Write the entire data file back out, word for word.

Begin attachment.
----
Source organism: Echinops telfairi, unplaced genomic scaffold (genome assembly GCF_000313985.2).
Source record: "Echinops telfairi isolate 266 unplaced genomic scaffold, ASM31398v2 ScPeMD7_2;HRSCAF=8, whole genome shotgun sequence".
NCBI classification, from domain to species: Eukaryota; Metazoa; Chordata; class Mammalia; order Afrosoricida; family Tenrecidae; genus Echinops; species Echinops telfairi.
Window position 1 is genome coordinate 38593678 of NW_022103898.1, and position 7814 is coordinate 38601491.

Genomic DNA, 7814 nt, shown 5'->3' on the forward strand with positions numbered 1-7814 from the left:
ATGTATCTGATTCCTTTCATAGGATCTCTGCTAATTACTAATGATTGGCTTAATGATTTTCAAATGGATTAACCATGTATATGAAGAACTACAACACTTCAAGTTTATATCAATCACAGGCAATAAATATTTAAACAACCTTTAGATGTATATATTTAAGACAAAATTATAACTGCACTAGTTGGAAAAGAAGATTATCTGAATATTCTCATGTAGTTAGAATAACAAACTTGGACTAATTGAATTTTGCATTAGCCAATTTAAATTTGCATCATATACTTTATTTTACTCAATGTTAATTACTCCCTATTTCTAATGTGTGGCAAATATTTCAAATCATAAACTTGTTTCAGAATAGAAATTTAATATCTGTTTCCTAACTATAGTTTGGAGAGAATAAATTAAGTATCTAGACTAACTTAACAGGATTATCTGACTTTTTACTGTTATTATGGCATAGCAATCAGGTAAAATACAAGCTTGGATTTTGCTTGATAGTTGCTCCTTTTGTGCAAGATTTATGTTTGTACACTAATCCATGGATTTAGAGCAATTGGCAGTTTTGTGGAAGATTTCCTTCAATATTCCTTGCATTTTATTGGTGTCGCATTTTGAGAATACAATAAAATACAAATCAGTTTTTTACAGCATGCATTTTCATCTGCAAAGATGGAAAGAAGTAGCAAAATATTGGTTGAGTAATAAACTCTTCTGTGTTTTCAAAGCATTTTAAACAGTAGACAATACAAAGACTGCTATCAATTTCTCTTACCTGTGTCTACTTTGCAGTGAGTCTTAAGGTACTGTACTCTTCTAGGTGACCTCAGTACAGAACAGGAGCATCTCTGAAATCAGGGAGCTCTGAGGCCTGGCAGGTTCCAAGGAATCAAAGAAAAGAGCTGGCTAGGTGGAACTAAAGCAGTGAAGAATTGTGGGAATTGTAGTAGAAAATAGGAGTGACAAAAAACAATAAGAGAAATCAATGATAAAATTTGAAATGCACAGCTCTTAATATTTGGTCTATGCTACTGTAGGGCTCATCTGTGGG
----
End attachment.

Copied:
Source organism: Echinops telfairi, unplaced genomic scaffold (genome assembly GCF_000313985.2).
Source record: "Echinops telfairi isolate 266 unplaced genomic scaffold, ASM31398v2 ScPeMD7_2;HRSCAF=8, whole genome shotgun sequence".
NCBI classification, from domain to species: Eukaryota; Metazoa; Chordata; class Mammalia; order Afrosoricida; family Tenrecidae; genus Echinops; species Echinops telfairi.
Window position 1 is genome coordinate 38593678 of NW_022103898.1, and position 7814 is coordinate 38601491.

Genomic DNA, 7814 nt, shown 5'->3' on the forward strand with positions numbered 1-7814 from the left:
ATGTATCTGATTCCTTTCATAGGATCTCTGCTAATTACTAATGATTGGCTTAATGATTTTCAAATGGATTAACCATGTATATGAAGAACTACAACACTTCAAGTTTATATCAATCACAGGCAATAAATATTTAAACAACCTTTAGATGTATATATTTAAGACAAAATTATAACTGCACTAGTTGGAAAAGAAGATTATCTGAATATTCTCATGTAGTTAGAATAACAAACTTGGACTAATTGAATTTTGCATTAGCCAATTTAAATTTGCATCATATACTTTATTTTACTCAATGTTAATTACTCCCTATTTCTAATGTGTGGCAAATATTTCAAATCATAAACTTGTTTCAGAATAGAAATTTAATATCTGTTTCCTAACTATAGTTTGGAGAGAATAAATTAAGTATCTAGACTAACTTAACAGGATTATCTGACTTTTTACTGTTATTATGGCATAGCAATCAGGTAAAATACAAGCTTGGATTTTGCTTGATAGTTGCTCCTTTTGTGCAAGATTTATGTTTGTACACTAATCCATGGATTTAGAGCAATTGGCAGTTTTGTGGAAGATTTCCTTCAATATTCCTTGCATTTTATTGGTGTCGCATTTTGAGAATACAATAAAATACAAATCAGTTTTTTACAGCATGCATTTTCATCTGCAAAGATGGAAAGAAGTAGCAAAATATTGGTTGAGTAATAAACTCTTCTGTGTTTTCAAAGCATTTTAAACAGTAGACAATACAAAGACTGCTATCAATTTCTCTTACCTGTGTCTACTTTGCAGTGAGTCTTAAGGTACTGTACTCTTCTAGGTGACCTCAGTACAGAACAGGAGCATCTCTGAAATCAGGGAGCTCTGAGGCCTGGCAGGTTCCAAGGAATCAAAGAAAAGAGCTGGCTAGGTGGAACTAAAGCAGTGAAGAATTGTGGGAATTGTAGTAGAAAATAGGAGTGACAAAAAACAATAAGAGAAATCAATGATAAAATTTGAAATGCACAGCTCTTAATATTTGGTCTATGCTACTGTAGGGCTCATCTGTGGG